Finally, IBM announced that AIX 7.3 (which is planned for GA in Q4 2021) will feature new continuous computing, scalability, security and automation capabilities, including some designed specifically for hybrid cloud environments.
Enhance Red Hat for IT modernization and cloud-native development
IBM has also expanded Red Hat capabilities on Power Systems solutions. They include:
- Red Hat OpenShift on IBM Power Systems Virtual Server: The IBM Power Virtual Server is an enterprise Infrastructure-as-a-Service offering built around IBM POWER9 and offering access to over 200 IBM Cloud services. The Red Hat OpenShift container platform is now available on IBM Power Virtual Server, enabling clients to leverage OpenShift to deploy agile hybrid clouds. In addition, IBM Power Virtual Server clients can now run leading business applications like SAP HANA in an IBM POWER9-based cloud.
- Red Hat Runtimes on IBM Power Systems: Red Hat Runtimes, a set of products, tools and components designed to develop and maintain cloud-native applications, is now supported on IBM Power Systems. As a result, developers creating cloud-native applications have access to leading open source frameworks and runtimes that offer a single development experience for hybrid applications spanning IBM Power Systems and other platforms.
- New Red Hat Ansible Content Collections: Red Hat’s Ansible Automation Platform (which was made available on IBM Power Systems last year) provides an open-source platform for simplifying automation of common IT tasks. Adding to an already extensive set of Ansible modules for IBM Power Systems, IBM has created 22 new Ansible modules since the start of the year that automate common tasks, like patch management, security management, operating system and application deployment, continuous delivery, centralized backup and recovery, and virtualization management and provisioning. Currently, there are 102 Ansible modules that support IBM POWER available to the open-source community on GitHub. Many are available as production-ready, enterprise-hardened and certified Ansible Collections via the Red Hat Ansible Automation Platform.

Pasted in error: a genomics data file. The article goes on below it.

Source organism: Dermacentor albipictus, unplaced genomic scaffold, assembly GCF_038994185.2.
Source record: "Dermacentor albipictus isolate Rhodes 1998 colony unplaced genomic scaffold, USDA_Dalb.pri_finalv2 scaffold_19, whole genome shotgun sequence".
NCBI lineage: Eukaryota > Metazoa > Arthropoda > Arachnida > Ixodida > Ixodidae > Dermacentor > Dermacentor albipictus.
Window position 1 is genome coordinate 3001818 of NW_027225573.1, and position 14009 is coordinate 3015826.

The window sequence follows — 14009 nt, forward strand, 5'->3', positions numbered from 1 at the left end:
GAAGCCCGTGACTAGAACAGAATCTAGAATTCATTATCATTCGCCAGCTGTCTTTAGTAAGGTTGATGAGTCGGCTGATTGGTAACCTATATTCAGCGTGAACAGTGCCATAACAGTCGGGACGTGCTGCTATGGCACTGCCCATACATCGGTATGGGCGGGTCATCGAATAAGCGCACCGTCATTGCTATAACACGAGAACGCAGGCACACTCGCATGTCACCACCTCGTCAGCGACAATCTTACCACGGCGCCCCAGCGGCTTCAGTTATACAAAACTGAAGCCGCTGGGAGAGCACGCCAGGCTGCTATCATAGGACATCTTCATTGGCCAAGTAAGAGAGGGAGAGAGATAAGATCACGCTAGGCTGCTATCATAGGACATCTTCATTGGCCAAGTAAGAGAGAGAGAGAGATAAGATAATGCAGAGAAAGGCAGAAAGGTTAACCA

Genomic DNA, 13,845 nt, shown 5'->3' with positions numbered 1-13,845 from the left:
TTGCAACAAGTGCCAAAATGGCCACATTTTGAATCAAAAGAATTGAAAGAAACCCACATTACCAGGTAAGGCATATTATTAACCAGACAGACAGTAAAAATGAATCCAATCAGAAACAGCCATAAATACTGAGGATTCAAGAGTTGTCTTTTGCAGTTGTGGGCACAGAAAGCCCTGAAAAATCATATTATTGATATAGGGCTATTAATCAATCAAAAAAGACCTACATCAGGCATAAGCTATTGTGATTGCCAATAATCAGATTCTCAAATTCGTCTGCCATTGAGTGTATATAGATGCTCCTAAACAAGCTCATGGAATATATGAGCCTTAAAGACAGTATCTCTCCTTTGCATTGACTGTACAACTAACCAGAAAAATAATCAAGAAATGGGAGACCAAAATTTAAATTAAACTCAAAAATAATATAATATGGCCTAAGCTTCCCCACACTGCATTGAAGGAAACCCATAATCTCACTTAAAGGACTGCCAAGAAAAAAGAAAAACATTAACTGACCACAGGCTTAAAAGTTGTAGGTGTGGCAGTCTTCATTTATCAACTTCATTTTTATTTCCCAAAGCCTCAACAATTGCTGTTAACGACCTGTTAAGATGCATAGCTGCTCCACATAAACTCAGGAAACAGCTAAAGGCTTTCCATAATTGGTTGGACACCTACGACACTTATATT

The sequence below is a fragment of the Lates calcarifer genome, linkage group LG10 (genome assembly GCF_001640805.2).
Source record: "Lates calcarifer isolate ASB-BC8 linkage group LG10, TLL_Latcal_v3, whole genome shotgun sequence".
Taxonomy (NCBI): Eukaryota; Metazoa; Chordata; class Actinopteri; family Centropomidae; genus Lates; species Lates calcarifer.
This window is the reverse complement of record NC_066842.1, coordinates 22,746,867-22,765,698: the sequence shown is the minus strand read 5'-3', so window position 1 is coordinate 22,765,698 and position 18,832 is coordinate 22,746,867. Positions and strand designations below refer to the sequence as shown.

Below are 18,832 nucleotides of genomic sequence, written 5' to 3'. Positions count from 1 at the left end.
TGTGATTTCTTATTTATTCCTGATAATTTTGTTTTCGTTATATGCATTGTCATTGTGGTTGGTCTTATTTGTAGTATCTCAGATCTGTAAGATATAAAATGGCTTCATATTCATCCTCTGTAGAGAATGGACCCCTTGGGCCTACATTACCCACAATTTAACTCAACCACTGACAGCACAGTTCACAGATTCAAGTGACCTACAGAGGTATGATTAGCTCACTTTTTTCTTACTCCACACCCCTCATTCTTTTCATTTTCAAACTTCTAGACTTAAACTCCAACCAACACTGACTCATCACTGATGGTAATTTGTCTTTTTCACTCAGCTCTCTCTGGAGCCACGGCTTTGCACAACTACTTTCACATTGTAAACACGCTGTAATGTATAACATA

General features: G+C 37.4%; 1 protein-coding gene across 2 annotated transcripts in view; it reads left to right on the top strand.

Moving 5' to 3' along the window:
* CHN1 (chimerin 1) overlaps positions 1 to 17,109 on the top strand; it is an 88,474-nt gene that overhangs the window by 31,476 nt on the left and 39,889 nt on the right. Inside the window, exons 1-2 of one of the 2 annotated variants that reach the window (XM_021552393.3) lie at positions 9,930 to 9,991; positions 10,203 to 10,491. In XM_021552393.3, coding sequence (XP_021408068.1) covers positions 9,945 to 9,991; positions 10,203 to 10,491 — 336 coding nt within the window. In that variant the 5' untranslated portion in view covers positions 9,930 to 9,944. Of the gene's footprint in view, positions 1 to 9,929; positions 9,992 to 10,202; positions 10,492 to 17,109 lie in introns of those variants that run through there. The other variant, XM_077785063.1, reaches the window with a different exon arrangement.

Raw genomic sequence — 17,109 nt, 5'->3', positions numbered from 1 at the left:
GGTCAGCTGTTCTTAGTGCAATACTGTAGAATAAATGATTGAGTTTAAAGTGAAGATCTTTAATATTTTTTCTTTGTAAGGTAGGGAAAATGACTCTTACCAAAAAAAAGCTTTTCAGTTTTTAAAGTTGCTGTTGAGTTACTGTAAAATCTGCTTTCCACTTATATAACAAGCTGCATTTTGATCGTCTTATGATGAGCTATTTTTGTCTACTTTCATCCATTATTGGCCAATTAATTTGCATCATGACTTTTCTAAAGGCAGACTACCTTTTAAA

Many tech vendors “go where they know” in terms of cloud computing, providing solutions designed to address narrowly focused solutions or highly specific use cases. In contrast, IBM knows where it’s going in relation to virtually any hybrid cloud destination. The company’s deep experience in and broad array of silicon, server, storage, networking, OS, middleware, software, developer and open source technologies means that it can assist cloud-bound customers with whatever goals they aim to achieve or challenges they encounter.
These new and improved Power Systems and Red Hat solutions are merely the latest examples of the company’s clear-eyed focus on hybrid cloud. We expect IBM to continue delivering powerful, useful hybrid cloud solutions for many years to come.